The IT Industry’s Dirty Little Secret: Most Data Breaches Occur Off-Network
Headlines such as those involving the NSA and data security privacy are seen daily and are usually related to online activities. The dirty little secret is that most data breaches are occurring off-network.
Off-Network Devices can often contain proprietary internally developed software, network access information that could be used by hackers to identify network routing information and other passwords, confidential client information like social security numbers, patient information, personnel information, and trade secrets.
For example, a phone system may have user information on it, a copier may have copies of your most sensitive data stored in its hard drive, networking devices contain IP addresses and passwords that could allow an outsider to penetrate your network.
Below is a list of some of the types of equipment that will go off-network at some point in their lifecycle – some of which you may never even thought of:
When they’re not disposed of properly, these devices and the data stored on them (or, embedded data) can pose a security risk to both your company and your customers.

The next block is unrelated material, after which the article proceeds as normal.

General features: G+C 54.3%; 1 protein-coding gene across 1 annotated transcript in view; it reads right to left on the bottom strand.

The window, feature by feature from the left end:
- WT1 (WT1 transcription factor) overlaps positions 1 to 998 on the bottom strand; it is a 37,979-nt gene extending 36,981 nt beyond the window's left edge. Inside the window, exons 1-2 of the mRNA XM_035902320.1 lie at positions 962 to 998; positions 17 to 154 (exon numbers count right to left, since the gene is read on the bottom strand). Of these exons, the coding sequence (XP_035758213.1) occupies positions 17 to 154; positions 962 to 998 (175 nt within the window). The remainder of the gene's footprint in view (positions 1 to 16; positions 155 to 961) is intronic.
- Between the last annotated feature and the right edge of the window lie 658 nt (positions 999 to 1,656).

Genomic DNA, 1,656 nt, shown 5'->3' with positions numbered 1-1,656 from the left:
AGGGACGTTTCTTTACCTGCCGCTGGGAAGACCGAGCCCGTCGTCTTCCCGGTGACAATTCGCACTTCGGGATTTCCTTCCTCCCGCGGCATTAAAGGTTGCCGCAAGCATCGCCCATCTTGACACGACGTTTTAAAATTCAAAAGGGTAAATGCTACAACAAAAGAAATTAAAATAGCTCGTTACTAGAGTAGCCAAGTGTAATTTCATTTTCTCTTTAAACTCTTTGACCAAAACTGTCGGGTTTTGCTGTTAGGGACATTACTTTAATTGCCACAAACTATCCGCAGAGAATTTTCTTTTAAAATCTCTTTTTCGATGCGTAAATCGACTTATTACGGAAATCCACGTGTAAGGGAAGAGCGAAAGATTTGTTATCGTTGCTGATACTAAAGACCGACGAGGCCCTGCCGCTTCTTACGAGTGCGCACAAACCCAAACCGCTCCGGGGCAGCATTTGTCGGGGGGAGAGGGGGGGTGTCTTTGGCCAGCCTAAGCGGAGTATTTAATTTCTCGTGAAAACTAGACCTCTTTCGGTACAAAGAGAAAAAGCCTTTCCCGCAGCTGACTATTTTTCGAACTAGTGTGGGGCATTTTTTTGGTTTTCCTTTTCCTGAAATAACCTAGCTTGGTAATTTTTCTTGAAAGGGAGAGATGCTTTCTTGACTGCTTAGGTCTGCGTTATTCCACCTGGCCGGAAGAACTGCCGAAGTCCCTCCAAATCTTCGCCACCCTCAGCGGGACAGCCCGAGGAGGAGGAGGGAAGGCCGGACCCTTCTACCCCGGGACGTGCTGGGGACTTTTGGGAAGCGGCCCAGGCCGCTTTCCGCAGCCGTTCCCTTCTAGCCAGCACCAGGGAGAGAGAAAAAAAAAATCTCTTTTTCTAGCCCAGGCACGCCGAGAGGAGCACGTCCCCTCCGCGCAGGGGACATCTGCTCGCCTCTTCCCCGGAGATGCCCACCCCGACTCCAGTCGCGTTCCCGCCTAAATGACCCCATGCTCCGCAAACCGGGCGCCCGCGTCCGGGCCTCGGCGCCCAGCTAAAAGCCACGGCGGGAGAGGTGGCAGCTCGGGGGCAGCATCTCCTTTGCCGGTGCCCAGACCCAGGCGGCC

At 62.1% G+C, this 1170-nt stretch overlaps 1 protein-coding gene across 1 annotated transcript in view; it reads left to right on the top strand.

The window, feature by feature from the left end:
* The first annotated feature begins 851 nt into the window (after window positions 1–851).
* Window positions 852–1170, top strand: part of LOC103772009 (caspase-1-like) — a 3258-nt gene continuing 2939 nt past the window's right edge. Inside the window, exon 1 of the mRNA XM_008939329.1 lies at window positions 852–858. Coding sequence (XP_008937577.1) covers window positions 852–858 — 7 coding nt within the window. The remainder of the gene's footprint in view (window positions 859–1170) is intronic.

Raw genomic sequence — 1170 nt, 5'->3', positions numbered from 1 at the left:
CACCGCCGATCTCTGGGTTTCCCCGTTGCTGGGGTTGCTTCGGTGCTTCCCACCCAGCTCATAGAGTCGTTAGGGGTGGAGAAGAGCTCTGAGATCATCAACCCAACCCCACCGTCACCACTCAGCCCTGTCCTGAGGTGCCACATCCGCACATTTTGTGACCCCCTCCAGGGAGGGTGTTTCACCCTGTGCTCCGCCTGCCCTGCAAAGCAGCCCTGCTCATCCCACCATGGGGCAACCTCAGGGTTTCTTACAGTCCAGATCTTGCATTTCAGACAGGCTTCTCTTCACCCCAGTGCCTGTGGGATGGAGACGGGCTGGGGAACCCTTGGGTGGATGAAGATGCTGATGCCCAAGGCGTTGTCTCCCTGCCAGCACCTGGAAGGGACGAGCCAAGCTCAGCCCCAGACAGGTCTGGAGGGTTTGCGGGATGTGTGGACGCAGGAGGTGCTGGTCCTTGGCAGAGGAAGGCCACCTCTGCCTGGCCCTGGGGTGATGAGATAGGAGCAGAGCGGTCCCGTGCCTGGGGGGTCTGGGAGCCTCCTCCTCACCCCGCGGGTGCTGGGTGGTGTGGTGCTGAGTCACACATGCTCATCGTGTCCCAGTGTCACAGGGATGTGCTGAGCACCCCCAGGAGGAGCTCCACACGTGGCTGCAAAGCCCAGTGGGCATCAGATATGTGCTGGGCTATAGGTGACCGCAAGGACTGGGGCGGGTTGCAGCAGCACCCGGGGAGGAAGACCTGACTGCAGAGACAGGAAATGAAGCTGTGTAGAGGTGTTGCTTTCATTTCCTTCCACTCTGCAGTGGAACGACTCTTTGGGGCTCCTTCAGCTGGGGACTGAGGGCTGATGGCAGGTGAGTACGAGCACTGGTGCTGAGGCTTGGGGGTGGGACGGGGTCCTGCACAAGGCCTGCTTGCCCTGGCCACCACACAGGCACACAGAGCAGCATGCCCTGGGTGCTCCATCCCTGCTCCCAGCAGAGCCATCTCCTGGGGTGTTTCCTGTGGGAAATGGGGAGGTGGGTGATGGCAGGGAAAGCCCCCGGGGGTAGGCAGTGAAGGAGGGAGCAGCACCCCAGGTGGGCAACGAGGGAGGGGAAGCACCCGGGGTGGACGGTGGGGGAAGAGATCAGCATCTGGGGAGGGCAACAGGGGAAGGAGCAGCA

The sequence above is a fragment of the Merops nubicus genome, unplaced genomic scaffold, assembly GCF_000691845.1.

Here are a few questions companies need to think about in regard to their IT assets:
- What becomes of decommissioned technology?
- What are the legal requirements when you retire this equipment?
- Do you have a process for determining what data is on these devices?
- How do you securely and properly dispose of these devices?
- What could you prove in a court of law and would your proof be sufficient to be admissible?
If you don’t know the answers to these questions, you need to start thinking about them in order to reduce your risk of liability, ensure your company’s security, and protect your customers.
You can read more about this topic by downloading our full Legal & Security Risks in Management and Disposal of Off-Network Technology whitepaper here: http://bit.ly/SecurityRiskWP